The protesters were demanding justice for ex-president Joao Bernardo Vieira and other figures murdered in 2009 in the small west African nation said to be the poorest country in the world. The European Union has suspended aid and the U.S. has imposed sanctions over the country’s links to international drug trafficking.

Looking south, in a rare show of unity, Malawi's opposition parties and a coalition of civil society groups are planning protests on July 20, targeting repressive media laws recently passed by parliament, fuel shortages and bad economic governance.

Finally, labor protests threatened in South Africa and Nigeria could create massive gridlock in Africa’s two leading countries. Nigerian workers are furious over the government’s refusal to enforce a new minimum wage equal to less than $120 a month. Governors of some 36 states are refusing to pay the new wage, claiming they have insufficient funds.

"There is no backing down on our demands. The governors must pay the new wage or there will be no industrial peace in the country," said Owei Lakemfa, of the Nigeria Labor Congress. "We will cripple the oil industry. Workers manning export terminals will be withdrawn and this will halt export of crude."

PrEPing for the End Of The HIV/AIDS Epidemic

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By Phill Wilson, NNPA Columnist –

(NNPA) Now 30 years after the first AIDS case was diagnosed in America, evidence is quickly mounting that we are turning the corner and the tools that could end the HIV pandemic lay in our hands.

Recently the Centers for Disease Control and Prevention (CDC) announced the results of two clinical trials involving heterosexual men and women that demonstrated for the very first time that antiretroviral (ARV) medications taken daily can dramatically reduce their risk of becoming infected with HIV. This strategy of providing daily ARVs to uninfected people to reduce their chances of infection is called pre-exposure prophylaxis (PrEP).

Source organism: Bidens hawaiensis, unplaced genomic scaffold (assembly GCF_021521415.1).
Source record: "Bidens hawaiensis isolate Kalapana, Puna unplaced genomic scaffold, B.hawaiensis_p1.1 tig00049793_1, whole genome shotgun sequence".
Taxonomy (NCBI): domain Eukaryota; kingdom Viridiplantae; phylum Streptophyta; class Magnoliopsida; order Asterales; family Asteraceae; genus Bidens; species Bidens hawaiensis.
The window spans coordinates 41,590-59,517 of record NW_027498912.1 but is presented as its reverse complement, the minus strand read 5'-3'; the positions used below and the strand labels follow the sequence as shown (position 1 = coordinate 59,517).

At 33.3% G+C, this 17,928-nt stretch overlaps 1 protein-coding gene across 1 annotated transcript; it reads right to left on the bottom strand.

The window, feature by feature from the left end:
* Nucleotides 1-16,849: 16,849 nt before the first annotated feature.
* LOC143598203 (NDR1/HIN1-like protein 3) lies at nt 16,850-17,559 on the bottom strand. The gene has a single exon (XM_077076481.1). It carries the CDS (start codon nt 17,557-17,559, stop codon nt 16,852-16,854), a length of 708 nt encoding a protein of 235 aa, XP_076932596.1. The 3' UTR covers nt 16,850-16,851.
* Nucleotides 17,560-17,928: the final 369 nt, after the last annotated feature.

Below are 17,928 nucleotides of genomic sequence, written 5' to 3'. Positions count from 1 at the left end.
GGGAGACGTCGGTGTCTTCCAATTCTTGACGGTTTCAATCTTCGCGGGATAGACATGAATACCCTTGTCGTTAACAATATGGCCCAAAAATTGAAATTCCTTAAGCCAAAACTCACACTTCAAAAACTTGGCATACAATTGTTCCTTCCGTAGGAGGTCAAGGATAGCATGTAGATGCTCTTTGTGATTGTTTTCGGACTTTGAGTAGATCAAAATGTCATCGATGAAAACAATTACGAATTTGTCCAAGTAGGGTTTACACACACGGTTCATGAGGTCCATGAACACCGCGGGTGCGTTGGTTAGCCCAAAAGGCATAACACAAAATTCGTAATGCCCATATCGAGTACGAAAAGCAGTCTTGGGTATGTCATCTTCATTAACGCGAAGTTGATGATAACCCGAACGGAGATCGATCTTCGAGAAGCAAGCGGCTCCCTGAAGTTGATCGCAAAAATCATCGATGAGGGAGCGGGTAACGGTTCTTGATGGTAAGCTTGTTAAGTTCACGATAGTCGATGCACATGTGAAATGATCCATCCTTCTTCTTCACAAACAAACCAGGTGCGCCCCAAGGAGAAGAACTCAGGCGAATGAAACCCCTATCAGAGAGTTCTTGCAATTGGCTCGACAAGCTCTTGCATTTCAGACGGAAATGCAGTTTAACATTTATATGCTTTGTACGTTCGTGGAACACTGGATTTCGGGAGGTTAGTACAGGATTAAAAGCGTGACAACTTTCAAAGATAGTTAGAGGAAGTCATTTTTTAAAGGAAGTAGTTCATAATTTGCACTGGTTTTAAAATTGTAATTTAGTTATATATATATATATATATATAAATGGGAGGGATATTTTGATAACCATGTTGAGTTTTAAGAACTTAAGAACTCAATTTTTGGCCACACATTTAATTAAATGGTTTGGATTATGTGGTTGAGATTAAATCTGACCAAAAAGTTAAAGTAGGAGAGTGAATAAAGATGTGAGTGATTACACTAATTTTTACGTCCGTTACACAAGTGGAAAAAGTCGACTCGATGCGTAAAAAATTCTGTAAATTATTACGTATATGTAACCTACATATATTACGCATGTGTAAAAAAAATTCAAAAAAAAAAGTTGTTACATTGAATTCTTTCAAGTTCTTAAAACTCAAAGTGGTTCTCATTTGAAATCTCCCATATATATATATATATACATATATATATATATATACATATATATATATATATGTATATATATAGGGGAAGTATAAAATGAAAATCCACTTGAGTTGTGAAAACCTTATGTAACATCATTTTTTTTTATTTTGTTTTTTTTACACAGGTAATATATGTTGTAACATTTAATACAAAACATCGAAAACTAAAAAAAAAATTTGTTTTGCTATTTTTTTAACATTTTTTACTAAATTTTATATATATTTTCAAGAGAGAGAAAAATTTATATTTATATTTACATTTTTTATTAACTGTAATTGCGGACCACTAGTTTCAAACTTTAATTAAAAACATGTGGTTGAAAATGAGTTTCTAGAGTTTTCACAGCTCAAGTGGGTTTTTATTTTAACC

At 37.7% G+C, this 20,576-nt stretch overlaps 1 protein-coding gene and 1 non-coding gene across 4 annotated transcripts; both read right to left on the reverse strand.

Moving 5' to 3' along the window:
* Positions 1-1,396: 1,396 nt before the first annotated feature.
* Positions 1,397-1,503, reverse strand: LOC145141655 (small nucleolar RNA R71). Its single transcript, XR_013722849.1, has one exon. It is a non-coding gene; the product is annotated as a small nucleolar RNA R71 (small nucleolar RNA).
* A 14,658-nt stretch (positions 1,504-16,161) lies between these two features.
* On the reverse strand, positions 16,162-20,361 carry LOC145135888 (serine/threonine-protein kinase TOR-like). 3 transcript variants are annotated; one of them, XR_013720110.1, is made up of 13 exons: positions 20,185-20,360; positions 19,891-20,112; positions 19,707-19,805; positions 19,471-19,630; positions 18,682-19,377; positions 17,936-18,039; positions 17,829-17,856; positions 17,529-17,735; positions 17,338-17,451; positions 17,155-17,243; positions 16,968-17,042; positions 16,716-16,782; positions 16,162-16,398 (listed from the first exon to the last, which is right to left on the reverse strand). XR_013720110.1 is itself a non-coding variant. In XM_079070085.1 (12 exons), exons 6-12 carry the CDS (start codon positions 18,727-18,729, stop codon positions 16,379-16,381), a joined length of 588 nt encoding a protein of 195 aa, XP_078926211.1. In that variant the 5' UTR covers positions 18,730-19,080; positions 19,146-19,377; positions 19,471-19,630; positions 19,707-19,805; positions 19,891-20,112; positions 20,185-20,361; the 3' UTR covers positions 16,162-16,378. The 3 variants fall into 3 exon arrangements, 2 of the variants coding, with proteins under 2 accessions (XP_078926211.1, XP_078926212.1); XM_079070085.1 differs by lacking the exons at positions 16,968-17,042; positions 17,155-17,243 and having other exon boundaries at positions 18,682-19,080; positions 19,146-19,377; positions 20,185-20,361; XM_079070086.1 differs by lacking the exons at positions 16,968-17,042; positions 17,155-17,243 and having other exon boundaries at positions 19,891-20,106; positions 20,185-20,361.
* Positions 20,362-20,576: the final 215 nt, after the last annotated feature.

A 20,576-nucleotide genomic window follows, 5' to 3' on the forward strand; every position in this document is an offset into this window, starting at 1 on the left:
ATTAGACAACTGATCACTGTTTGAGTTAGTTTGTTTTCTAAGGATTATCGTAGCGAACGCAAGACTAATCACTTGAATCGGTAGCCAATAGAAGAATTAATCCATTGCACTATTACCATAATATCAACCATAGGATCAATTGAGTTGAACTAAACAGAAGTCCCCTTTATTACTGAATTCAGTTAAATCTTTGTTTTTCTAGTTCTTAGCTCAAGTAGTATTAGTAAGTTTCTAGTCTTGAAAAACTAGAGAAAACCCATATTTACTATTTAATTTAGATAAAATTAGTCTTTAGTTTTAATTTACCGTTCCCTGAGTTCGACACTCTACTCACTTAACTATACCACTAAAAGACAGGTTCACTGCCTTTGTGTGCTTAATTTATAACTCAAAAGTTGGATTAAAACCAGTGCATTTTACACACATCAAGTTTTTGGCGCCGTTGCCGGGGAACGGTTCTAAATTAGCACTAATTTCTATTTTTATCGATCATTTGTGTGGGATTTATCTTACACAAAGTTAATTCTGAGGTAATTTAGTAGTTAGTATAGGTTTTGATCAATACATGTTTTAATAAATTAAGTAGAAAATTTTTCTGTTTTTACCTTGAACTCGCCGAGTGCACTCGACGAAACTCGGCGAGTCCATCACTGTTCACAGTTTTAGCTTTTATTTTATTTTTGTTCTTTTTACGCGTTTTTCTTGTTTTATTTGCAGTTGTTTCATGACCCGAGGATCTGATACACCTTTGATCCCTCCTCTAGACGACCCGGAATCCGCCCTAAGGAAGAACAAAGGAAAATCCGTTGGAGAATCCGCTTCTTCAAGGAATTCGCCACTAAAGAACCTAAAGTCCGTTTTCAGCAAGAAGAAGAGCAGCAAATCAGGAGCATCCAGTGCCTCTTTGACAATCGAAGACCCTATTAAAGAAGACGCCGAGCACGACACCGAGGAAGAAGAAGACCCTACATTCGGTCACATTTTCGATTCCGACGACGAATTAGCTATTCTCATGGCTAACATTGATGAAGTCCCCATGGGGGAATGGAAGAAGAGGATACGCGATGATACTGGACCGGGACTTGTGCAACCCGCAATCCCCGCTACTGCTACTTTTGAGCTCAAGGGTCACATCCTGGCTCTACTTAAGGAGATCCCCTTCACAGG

The two trials, conducted in three African nations, provide evidence that ARVs, originally developed to save lives, also offer a powerful strategy for preventing new HIV infections acquired through heterosexual contact—the epidemic’s primary method of transmission across the world and a disproportionate factor in Black America.

The smaller of the two studies, known as TDF2, involved just over 1,200 sexually active, HIV-negative young adults, ages 18-39. Researchers found that participants who took a daily pill of Truvada—a mix of tenofovir and emtricitabine—reduced their risk of becoming infected with HIV by 63 percent. This study was conducted in Botswana and managed by the CDC and the Botswana Ministry of Health.

The second study, known as Partners PrEP, was conducted in Kenya and Uganda by researchers from the University of Washington and funded by the Bill and Melinda Gates Foundation. The study recruited 4,758 sero-discordant couples—that is, couples in which one partner has HIV and the other does not. The uninfected partners were randomly assigned to take Truvada, Viread—an ARV containing only tenofovir—or a placebo. Those taking Truvada saw their infection risk drop by 73 percent. The HIV-negative partners taking Viread had an average of 62 percent lower chance of becoming infected.

The Partners PrEP findings were so definitive that it was stopped early because it would be unethical to continue providing participants placebos.

These study results come on the heels of promising clinical-trial findings showing that vaginal microbicides can prevent HIV-infection in women and that PrEP can prevent infection among gay and bisexual men. And only two months ago, breakthrough research showed that when participants started taking ARVs almost immediately after being diagnosed with HIV rather than waiting until the disease had progressed, they were much less likely to infect others, a strategy known as "treatment as prevention."